HYATTSVILLE — The bottom line on Hyattsville’s proposed Fiscal Year 2019 budget just grew a little.
The Hyattsville City Council added $550,000 to the proposed the Fiscal Year 2019 budget during their April 18 meeting, where the council informally agreed to add plans for a new teen and young adult center to their to-do list in the next years.
“The last we discussed this, after the meeting, a group of us met. It was Councilmember (Kevin) Ward, Councilmember (Robert) Croslin, Councilmember (Erica) Spell, Councilmember (Edouard) Haba and I, met to discuss the motion to see if there was a way that we could reconcile the programmatic design,” Mayor Candace Hollingsworth said.
Hollingsworth brought a revision of two previous budget requests regarding the teen center and the teen club currently put on by the city’s police department. The two requests were first brought to the council in December, as the body began to consider options for the 2019 budget.
At the time, several council members requested that Hollingsworth and Spell, who had submitted their requests separately, come together to combine the two proposals into one idea. However, Spell said she was hesitant to forfeit her proposal, saying she did not want the city to take control of the police-run program, nor did she want the Teen Club to be removed from Magruder Park.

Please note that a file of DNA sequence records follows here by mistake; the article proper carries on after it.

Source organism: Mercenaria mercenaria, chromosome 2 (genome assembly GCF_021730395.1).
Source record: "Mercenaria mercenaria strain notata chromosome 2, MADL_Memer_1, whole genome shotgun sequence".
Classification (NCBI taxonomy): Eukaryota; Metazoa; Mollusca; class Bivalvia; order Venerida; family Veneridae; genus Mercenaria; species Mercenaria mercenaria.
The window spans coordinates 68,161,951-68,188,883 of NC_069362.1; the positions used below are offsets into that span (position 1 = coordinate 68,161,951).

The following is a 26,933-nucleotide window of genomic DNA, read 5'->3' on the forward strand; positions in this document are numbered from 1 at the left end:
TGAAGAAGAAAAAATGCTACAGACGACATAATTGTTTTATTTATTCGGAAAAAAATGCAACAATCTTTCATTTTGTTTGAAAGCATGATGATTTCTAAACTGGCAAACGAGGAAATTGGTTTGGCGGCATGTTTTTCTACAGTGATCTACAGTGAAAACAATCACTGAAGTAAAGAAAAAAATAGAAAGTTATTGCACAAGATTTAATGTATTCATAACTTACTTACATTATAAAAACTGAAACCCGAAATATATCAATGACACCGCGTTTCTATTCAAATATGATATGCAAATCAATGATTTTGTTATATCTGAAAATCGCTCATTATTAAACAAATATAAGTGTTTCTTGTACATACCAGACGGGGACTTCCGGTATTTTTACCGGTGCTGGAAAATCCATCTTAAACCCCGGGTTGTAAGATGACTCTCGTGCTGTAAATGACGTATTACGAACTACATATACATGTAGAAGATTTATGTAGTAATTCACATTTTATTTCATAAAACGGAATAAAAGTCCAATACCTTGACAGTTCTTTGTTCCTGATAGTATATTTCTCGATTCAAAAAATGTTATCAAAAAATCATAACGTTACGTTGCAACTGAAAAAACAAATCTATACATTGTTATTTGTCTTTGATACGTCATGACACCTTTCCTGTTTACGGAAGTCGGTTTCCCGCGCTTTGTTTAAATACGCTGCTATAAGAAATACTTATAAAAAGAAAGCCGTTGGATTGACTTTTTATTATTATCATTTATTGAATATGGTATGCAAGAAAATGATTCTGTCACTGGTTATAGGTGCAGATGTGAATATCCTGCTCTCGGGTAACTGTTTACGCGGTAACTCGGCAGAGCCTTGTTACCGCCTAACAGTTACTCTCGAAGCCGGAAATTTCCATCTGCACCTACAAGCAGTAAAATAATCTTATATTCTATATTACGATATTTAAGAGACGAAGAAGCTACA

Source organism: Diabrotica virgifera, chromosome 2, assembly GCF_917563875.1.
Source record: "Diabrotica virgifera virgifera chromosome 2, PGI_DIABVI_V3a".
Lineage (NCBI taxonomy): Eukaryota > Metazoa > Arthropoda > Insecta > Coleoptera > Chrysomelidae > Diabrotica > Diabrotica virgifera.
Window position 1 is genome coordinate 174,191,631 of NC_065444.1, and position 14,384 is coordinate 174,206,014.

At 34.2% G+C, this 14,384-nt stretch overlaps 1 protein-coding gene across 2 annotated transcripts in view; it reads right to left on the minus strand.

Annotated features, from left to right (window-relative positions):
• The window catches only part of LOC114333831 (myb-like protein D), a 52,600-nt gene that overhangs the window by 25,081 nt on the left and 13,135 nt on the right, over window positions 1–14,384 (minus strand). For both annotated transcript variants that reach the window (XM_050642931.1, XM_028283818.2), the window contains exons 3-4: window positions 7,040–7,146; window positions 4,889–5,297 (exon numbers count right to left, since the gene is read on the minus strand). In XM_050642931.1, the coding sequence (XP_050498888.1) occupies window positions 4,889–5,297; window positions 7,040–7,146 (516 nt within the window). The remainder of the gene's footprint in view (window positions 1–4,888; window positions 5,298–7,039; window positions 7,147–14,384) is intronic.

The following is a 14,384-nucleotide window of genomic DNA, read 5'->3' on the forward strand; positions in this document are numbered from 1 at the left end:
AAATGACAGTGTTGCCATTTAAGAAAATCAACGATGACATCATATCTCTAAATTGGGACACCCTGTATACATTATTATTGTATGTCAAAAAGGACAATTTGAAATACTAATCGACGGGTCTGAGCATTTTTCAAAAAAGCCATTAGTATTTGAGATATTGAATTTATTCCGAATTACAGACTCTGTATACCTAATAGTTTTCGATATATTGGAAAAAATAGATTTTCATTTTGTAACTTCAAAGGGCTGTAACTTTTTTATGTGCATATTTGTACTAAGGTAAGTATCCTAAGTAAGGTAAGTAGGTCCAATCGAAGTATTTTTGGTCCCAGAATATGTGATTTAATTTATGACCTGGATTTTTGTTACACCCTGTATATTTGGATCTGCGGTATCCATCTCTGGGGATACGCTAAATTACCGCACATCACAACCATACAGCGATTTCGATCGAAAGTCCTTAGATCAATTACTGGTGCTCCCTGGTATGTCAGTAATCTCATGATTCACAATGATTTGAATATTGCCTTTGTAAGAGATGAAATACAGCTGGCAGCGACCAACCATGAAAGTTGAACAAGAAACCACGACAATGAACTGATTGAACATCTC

The proposal before the council on April 18 attempted to address some of those concerns by specifically outlining programming at both the proposed new teen center and Magruder Park.
“The Teen Club, which began as a summer outlet for youth 12-plus, and operated by members of the Hyattsville City Police Department and volunteers will continue with programming coordinated by a full-time program coordinator housed in the department of community services. Magruder Park will remain a programming location for Friday evenings during the academic year and on select days (as determined by staffing) during the summer months,” council documents read.
Hollingsworth said the police department would still “have a very hands-on relationship with the program,” but said that the city would take over the administrative tasks of the program. While council documents state the program would likely be at Magruder Park only on Fridays during the school year, Hollingsworth said the city is looking into a grant that would allow programming to be both at the future teen center and Magruder Park every day.
“There have since been some additional modifications, given the opportunity that was presented with the 21st Century Community Learning Center application, which is a maximum $400,000 grant opportunity per year, for three years,” she said. “(The programs) would likely be more robust and likely be every day at both locations.”
This would allow the police-run teen club to run as it does currently, with additional supports, said City Administrator Tracey Nicholson.